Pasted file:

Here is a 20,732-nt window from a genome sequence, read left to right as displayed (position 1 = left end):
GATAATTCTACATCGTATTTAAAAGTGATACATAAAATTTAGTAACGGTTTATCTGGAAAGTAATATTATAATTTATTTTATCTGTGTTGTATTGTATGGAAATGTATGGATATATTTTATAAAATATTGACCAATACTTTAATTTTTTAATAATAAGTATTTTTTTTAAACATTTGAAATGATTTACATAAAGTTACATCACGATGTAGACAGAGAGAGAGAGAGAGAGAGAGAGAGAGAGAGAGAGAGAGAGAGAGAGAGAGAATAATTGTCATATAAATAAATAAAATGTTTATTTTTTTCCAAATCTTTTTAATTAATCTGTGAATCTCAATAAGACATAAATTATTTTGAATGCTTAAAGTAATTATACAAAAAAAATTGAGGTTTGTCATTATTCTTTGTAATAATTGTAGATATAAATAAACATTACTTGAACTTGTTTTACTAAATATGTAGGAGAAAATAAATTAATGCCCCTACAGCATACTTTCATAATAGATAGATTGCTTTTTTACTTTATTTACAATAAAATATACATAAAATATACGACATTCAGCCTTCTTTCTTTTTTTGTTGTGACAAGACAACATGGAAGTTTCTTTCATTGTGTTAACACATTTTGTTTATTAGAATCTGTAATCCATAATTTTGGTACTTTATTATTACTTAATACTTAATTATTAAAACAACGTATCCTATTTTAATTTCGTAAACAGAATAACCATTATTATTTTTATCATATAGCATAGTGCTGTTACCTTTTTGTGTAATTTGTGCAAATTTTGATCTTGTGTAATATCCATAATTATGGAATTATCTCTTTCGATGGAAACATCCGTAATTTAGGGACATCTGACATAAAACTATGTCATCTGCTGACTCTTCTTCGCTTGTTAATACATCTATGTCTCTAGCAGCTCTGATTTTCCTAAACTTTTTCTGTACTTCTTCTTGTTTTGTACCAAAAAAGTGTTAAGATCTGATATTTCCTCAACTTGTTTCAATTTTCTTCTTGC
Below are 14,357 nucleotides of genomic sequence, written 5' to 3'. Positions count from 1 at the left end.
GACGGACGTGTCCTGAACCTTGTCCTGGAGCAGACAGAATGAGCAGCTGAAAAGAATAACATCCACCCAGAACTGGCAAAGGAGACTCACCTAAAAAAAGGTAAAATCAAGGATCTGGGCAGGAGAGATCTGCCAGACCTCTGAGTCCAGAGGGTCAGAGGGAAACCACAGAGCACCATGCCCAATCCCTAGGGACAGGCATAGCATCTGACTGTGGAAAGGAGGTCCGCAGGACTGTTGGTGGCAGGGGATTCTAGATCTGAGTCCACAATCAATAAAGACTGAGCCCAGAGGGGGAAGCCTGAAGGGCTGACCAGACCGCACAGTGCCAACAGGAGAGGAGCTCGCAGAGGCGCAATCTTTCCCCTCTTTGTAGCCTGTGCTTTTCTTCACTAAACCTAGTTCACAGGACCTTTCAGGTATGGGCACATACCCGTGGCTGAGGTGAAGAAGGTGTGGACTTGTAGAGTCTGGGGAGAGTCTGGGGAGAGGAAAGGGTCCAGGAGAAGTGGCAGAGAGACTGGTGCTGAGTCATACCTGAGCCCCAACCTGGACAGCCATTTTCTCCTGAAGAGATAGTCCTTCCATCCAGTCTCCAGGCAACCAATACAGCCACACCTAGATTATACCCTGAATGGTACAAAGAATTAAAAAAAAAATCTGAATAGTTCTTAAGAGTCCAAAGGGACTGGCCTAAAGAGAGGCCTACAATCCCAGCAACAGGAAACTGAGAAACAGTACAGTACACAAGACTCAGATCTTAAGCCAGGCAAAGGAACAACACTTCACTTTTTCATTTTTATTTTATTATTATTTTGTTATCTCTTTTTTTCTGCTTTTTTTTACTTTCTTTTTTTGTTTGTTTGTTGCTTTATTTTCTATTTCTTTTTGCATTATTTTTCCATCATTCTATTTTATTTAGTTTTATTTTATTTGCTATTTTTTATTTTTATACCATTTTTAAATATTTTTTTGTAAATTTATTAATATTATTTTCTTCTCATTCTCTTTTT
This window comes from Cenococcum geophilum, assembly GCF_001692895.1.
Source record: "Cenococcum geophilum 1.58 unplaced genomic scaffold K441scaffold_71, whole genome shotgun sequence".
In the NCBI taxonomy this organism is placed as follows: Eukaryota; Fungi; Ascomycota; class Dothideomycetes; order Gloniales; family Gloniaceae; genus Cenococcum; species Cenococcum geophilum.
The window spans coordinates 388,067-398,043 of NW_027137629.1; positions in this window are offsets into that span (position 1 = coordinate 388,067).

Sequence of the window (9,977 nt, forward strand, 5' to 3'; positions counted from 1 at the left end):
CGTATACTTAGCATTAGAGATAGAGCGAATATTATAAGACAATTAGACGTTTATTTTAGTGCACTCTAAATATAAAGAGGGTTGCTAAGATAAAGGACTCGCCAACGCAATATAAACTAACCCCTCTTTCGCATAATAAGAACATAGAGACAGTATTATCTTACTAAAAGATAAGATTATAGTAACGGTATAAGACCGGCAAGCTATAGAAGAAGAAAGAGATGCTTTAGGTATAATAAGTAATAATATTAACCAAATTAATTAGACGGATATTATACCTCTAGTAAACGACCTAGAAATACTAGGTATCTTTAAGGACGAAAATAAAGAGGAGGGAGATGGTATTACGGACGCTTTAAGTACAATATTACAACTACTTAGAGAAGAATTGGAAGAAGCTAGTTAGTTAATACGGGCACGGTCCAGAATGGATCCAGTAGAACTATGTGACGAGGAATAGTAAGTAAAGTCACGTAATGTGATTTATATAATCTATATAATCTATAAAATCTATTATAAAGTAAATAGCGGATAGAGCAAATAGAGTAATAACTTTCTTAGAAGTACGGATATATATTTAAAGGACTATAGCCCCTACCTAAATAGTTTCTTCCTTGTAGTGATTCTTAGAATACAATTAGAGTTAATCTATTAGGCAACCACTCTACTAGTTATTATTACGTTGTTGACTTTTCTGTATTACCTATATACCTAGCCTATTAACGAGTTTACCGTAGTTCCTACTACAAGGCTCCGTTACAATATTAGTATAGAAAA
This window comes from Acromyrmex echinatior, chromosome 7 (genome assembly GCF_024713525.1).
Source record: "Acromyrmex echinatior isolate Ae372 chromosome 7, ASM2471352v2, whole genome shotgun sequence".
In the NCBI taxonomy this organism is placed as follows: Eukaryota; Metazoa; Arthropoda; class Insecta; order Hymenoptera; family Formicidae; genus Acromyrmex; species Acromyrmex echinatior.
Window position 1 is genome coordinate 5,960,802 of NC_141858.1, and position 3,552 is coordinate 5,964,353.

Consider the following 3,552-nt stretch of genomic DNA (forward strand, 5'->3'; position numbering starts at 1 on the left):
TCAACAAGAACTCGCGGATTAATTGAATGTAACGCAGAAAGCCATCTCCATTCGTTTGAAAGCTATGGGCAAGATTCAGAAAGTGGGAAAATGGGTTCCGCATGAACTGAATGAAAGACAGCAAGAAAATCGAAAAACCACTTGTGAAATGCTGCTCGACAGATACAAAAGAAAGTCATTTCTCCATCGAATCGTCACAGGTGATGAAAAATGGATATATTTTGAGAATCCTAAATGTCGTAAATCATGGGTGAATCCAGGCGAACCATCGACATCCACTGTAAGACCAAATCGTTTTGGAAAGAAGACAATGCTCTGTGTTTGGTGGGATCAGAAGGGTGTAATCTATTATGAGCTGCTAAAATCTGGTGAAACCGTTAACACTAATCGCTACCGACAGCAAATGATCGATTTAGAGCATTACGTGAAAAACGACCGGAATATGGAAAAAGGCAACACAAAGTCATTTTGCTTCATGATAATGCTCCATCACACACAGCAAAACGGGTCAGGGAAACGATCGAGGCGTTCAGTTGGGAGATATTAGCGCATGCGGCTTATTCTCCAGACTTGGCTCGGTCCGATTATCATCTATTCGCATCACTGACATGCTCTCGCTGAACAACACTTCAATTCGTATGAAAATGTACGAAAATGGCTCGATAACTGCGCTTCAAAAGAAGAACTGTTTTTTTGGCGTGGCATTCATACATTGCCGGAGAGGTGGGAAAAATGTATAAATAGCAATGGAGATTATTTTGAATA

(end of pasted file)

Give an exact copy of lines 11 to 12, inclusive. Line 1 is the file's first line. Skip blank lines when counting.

This window comes from Acromyrmex echinatior, chromosome 7 (genome assembly GCF_024713525.1).
Source record: "Acromyrmex echinatior isolate Ae372 chromosome 7, ASM2471352v2, whole genome shotgun sequence".